I wont say that every gun is like this one, but if it will spray my biggest headache, I am pretty sure it will spray anything. I have enough real devilbiss guns to know what their air caps rest of their parts look like.
That's very interesting. So the paint has to last 11 seconds? Is that to prevent flames or smoke from obscuring the camera view? Is the PPG a heat resistant paint and if so which coating is it?
Actually, the pan and tilt camera has to last 11 seconds. The paint burns to brown after the lift off but protects the aluminum enough so the electronics dont start to boil. I had pics of one on a computer that fried, when I spent the 400 to save files from the hard drive it did not copy. The line of paint is called Pitthane ultra. Its not the only one, but the closest source and even the PPG store is surprised its used for NASA. There is a nasa spec of NASA-STD-5008 that lists all the different approved vendors.

The first kind we did for them was the camera in the payload bay of the shuttles. If you remember the footage of the big arm extending to deploy payload, that was what they used to film it. I never knew how they both required the same spec, but thats NASA. Anyway, after the o ring incident, they have had to film every launch and this is how they choose to do it.

Anyway, depending on what kinds of parts are painted, some require you to buy a dry zinc powder to mix as a primer if you are going over Galvanized. Talk about brutal sludge to spray. Luckily we get new aluminum parts we can put mil spec chromate and epoxy on before the top coat. The ones we are doing now are like the ones we painted back in 2002 when the shuttles were in full go like the one that went in on the payload bay, so for all I know these are going to Mars.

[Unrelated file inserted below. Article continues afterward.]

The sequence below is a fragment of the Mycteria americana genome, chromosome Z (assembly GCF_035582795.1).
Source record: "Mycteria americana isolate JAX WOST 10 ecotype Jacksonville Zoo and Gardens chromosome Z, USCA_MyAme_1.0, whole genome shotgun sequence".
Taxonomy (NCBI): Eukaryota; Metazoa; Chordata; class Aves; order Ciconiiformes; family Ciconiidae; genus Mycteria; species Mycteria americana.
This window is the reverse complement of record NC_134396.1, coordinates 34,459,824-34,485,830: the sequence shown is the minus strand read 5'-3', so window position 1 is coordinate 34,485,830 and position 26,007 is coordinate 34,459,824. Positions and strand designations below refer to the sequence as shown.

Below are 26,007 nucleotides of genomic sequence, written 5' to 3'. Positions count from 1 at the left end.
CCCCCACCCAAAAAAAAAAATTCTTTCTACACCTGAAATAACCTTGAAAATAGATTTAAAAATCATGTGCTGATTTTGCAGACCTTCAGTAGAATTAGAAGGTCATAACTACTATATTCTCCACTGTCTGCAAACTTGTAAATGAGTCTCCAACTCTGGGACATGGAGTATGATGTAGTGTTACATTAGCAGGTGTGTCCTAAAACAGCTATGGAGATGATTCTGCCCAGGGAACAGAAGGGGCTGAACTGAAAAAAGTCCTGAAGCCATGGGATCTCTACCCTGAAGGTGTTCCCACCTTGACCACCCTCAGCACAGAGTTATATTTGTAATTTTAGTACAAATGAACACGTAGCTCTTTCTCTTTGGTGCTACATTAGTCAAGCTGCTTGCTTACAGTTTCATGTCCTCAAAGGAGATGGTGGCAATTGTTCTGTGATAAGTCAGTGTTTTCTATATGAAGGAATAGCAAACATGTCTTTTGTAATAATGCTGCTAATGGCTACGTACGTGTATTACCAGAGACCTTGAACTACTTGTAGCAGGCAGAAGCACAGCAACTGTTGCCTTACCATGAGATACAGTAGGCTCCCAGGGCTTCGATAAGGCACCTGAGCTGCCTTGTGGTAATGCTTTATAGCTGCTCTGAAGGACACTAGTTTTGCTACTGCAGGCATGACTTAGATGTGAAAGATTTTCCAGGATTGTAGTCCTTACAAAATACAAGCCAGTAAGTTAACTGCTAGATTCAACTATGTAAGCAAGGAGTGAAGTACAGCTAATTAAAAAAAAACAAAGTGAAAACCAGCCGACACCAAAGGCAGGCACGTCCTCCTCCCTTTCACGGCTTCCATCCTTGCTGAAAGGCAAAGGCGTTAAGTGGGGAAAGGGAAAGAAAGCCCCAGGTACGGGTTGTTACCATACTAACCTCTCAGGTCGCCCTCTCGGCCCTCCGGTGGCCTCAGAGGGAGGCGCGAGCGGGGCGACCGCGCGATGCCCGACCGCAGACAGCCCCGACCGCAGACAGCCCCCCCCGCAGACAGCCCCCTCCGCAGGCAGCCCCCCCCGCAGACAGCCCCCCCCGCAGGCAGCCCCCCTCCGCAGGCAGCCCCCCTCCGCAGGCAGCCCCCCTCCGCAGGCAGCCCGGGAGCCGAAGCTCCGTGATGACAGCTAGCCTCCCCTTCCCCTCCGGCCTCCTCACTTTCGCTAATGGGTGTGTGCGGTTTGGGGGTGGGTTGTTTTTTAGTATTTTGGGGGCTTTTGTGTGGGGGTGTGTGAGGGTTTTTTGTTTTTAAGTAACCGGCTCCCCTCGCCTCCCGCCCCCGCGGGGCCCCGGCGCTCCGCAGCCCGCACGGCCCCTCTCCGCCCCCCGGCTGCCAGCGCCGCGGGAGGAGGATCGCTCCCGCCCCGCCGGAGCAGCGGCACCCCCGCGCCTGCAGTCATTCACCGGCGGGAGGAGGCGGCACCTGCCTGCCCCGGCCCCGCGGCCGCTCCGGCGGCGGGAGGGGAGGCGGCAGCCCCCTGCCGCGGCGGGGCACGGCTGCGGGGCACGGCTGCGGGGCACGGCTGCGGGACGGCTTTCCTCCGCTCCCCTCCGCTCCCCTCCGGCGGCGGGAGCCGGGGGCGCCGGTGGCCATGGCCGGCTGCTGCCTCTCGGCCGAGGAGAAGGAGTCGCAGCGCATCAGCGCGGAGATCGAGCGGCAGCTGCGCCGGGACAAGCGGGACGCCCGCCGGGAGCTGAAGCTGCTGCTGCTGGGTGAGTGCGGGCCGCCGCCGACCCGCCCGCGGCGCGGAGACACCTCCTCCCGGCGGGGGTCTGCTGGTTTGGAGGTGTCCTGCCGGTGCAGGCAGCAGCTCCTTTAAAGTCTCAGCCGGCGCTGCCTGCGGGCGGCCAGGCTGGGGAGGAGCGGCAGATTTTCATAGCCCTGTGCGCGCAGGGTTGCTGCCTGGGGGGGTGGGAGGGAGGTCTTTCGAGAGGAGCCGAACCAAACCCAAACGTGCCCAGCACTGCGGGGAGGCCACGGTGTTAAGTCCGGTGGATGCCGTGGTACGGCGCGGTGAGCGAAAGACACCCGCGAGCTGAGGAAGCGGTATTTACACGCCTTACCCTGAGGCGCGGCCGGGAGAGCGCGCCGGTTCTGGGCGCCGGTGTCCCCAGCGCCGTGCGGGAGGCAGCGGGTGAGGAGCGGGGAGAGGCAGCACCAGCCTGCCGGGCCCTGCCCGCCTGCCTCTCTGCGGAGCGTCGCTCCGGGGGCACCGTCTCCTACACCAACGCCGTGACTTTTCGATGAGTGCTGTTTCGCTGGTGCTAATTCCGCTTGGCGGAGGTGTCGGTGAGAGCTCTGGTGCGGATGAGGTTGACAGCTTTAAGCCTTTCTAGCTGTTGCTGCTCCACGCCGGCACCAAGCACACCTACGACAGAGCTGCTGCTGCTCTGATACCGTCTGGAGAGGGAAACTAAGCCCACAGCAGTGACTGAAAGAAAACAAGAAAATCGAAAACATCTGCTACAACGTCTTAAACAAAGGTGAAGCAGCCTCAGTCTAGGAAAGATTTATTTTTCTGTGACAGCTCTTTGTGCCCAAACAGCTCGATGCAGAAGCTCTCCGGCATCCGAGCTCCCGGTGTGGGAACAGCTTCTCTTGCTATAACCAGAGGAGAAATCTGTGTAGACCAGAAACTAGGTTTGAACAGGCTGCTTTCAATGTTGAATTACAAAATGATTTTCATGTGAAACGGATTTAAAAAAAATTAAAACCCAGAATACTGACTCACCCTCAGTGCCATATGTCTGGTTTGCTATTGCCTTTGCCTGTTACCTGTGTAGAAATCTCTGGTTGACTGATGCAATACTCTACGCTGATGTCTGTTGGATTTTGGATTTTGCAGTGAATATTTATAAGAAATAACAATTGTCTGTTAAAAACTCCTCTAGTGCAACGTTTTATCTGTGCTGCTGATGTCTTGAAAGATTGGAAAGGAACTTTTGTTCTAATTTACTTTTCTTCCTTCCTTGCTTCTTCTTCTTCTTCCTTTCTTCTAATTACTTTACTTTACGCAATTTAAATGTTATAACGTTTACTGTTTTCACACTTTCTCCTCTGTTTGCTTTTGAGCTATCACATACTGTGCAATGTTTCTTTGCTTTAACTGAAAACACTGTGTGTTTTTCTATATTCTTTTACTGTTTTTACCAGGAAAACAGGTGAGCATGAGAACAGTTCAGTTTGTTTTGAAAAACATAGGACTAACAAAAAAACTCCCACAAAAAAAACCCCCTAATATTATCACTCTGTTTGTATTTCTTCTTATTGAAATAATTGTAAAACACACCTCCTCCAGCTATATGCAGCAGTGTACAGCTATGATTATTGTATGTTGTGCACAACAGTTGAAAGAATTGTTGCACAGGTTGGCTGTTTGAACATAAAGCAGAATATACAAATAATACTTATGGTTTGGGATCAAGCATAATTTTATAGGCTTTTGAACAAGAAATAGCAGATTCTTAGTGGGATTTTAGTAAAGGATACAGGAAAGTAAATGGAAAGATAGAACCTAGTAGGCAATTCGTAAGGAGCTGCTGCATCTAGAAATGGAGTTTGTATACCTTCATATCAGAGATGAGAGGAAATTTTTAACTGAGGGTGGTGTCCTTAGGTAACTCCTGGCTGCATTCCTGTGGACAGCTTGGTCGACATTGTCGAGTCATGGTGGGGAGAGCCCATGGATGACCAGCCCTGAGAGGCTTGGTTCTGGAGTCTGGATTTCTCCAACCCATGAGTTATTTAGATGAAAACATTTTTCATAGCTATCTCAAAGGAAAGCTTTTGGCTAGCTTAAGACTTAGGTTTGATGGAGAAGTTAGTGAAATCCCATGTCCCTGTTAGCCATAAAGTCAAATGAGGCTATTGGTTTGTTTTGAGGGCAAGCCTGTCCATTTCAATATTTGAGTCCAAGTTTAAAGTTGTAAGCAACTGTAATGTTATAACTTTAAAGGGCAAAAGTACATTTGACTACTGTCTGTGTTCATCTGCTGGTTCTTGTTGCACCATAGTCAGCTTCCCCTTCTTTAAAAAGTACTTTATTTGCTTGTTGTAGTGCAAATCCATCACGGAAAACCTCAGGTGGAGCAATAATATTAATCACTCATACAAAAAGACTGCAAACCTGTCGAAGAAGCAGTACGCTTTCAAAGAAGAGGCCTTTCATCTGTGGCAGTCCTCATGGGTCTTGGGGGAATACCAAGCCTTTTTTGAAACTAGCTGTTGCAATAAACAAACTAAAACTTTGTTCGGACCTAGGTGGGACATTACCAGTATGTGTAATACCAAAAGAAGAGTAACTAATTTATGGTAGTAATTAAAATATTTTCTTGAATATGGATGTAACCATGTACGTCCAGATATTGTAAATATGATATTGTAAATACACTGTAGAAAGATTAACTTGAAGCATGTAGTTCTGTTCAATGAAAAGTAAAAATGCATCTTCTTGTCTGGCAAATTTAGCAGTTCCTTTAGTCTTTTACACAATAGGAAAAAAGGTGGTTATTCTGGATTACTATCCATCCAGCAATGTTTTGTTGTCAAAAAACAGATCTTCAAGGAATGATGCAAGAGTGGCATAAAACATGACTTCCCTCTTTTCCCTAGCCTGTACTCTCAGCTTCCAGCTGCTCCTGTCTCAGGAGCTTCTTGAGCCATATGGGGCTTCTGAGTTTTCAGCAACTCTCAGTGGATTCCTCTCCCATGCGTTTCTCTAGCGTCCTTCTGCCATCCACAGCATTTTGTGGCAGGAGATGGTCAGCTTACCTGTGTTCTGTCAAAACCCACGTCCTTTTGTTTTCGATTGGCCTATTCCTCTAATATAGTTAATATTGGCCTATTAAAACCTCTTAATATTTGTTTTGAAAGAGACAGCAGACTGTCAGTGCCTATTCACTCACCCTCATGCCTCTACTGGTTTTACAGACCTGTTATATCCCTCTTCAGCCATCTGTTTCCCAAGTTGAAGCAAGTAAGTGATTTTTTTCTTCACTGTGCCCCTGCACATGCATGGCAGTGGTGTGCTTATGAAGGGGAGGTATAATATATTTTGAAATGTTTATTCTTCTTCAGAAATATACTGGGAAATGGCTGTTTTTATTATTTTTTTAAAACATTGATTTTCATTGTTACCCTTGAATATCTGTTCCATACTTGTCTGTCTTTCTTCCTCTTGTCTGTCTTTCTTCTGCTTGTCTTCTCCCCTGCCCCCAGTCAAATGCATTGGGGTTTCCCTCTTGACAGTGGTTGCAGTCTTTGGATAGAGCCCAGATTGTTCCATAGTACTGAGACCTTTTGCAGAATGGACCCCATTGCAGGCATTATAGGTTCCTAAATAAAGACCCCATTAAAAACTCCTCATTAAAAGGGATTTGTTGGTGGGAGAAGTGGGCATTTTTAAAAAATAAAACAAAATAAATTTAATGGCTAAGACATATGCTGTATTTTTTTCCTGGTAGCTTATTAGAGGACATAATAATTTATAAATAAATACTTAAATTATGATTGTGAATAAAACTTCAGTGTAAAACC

Either way, the smartest man I ever worked for told me to never start learning, so I try not to. I know it rubs some here the wrong way when I would mention using some industrial coating on the chassis of my cars, but when you look at it being good enough for NASA, well, pretty sure it will protect my chassis from salt and road grime.

I better not say anymore, I would hate for them to find out I sprayed their parts with a fake gun.
Wow, that is very cool! Fun to learn a little inside info on things like this, thanks much for sharing. I'm surprised these aren't powder coated. Damn it'd be fun to know something I painted was in space on the Shuttle! Or going to Mars!
Wow, that is very cool! Fun to learn a little inside info on things like this, thanks much for sharing. I'm surprised these aren't powder coated. Damn it'd be fun to know something I painted was in space on the Shuttle! Or going to Mars!
Powder coat is hard, which also makes it very brittle, and that is the biggest misconception. Soft, shiny and flexible is what they look for long term. Most of the regular stuff is powder, but you are talking military grade tripods and super heavy duty surveillance camera equipment that goes up on buildings or along roads going to certain secret military installations, I think there is one called Area 50 something?

Remember when somoene got the bright idea to start using hardened tubing for top fuel dragster and funny car?

As far as chassis paint, I am pretty sure you can see the mindset, and it takes me a long time to recover from wounds after suggesting anything other than SPI products for the automotive side, no matter how pretty the "butterflies" end up.